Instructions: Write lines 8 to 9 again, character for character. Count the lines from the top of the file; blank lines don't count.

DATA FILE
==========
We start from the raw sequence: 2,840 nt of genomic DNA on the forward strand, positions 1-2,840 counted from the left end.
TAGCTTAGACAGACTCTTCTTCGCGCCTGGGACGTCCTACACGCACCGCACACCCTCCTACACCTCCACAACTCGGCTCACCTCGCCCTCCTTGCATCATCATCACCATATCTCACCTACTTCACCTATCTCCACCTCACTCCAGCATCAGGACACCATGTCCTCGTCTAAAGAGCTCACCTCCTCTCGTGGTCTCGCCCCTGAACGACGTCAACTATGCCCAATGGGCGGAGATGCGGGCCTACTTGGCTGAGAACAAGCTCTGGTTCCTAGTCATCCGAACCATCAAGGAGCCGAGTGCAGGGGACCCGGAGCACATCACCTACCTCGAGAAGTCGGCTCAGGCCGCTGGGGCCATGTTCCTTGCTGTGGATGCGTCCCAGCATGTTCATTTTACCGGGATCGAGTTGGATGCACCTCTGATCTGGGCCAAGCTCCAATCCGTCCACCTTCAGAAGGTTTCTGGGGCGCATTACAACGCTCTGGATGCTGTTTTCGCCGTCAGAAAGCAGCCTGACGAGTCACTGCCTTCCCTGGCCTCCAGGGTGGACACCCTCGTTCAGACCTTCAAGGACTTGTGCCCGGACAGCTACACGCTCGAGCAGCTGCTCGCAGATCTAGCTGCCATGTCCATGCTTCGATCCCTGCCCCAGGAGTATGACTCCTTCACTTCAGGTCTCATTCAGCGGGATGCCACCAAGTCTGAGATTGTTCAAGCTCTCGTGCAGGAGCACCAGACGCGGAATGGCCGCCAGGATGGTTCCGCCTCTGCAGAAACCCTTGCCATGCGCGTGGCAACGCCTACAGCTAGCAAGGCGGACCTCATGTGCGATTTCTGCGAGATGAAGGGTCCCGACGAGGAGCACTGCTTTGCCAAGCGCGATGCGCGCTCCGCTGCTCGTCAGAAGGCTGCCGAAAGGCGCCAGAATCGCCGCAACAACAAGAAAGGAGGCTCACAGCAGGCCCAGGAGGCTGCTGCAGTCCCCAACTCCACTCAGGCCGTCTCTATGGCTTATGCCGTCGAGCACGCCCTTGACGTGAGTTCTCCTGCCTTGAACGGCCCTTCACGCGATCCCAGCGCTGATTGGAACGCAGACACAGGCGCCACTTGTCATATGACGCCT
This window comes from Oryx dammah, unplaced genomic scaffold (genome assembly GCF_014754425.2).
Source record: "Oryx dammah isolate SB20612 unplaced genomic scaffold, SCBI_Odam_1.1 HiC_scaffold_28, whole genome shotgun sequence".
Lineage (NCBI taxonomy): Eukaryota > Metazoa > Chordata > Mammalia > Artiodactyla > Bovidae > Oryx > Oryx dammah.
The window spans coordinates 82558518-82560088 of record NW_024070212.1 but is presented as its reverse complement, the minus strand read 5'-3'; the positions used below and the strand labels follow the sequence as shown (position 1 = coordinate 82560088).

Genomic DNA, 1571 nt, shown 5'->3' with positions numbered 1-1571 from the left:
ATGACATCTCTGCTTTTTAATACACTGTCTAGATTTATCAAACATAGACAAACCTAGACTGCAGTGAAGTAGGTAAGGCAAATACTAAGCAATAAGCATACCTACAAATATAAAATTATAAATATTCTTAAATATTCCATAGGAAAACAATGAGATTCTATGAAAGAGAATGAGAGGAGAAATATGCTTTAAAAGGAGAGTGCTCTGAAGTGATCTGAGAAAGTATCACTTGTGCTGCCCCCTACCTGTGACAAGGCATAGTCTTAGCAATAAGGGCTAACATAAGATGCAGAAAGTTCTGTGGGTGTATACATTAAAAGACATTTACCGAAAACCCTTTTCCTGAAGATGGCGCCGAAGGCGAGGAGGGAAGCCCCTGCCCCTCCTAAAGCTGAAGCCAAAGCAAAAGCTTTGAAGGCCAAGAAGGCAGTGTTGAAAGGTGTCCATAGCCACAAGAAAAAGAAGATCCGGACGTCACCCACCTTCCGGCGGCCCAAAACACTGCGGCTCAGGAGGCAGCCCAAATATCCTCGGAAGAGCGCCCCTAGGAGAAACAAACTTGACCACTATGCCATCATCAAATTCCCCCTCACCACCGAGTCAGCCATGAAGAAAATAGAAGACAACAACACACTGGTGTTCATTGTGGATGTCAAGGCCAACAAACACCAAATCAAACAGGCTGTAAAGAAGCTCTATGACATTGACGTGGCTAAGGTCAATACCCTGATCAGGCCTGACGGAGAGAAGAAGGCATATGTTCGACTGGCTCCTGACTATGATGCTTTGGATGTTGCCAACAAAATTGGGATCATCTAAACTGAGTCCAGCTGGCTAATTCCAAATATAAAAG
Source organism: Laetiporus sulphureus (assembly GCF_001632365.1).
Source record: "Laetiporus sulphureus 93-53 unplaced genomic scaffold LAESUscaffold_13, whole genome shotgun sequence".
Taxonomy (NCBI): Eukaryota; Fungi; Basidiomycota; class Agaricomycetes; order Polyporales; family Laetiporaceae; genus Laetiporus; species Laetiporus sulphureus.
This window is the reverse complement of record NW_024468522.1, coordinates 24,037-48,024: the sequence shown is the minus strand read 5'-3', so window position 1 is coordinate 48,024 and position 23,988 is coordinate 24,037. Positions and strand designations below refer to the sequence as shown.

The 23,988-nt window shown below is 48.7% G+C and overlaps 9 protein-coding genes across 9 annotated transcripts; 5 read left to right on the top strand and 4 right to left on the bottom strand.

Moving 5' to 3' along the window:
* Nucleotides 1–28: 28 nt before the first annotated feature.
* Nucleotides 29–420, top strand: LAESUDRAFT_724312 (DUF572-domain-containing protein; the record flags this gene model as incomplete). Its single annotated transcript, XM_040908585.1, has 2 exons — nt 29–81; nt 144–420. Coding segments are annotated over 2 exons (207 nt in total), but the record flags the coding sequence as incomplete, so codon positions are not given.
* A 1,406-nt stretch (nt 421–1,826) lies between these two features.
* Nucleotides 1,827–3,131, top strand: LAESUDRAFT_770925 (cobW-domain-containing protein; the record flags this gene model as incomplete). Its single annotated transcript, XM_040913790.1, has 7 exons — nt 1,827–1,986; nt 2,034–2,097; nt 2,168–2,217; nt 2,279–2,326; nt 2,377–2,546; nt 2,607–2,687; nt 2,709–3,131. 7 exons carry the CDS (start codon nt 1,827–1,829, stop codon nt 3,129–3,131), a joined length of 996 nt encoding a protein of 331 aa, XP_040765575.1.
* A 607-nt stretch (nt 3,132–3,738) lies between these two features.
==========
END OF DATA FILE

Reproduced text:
ATGACATCTCTGCTTTTTAATACACTGTCTAGATTTATCAAACATAGACAAACCTAGACTGCAGTGAAGTAGGTAAGGCAAATACTAAGCAATAAGCATACCTACAAATATAAAATTATAAATATTCTTAAATATTCCATAGGAAAACAATGAGATTCTATGAAAGAGAATGAGAGGAGAAATATGCTTTAAAAGGAGAGTGCTCTGAAGTGATCTGAGAAAGTATCACTTGTGCTGCCCCCTACCTGTGACAAGGCATAGTCTTAGCAATAAGGGCTAACATAAGATGCAGAAAGTTCTGTGGGTGTATACATTAAAAGACATTTACCGAAAACCCTTTTCCTGAAGATGGCGCCGAAGGCGAGGAGGGAAGCCCCTGCCCCTCCTAAAGCTGAAGCCAAAGCAAAAGCTTTGAAGGCCAAGAAGGCAGTGTTGAAAGGTGTCCATAGCCACAAGAAAAAGAAGATCCGGACGTCACCCACCTTCCGGCGGCCCAAAACACTGCGGCTCAGGAGGCAGCCCAAATATCCTCGGAAGAGCGCCCCTAGGAGAAACAAACTTGACCACTATGCCATCATCAAATTCCCCCTCACCACCGAGTCAGCCATGAAGAAAATAGAAGACAACAACACACTGGTGTTCATTGTGGATGTCAAGGCCAACAAACACCAAATCAAACAGGCTGTAAAGAAGCTCTATGACATTGACGTGGCTAAGGTCAATACCCTGATCAGGCCTGACGGAGAGAAGAAGGCATATGTTCGACTGGCTCCTGACTATGATGCTTTGGATGTTGCCAACAAAATTGGGATCATCTAAACTGAGTCCAGCTGGCTAATTCCAAATATAAAAG
Source organism: Laetiporus sulphureus (assembly GCF_001632365.1).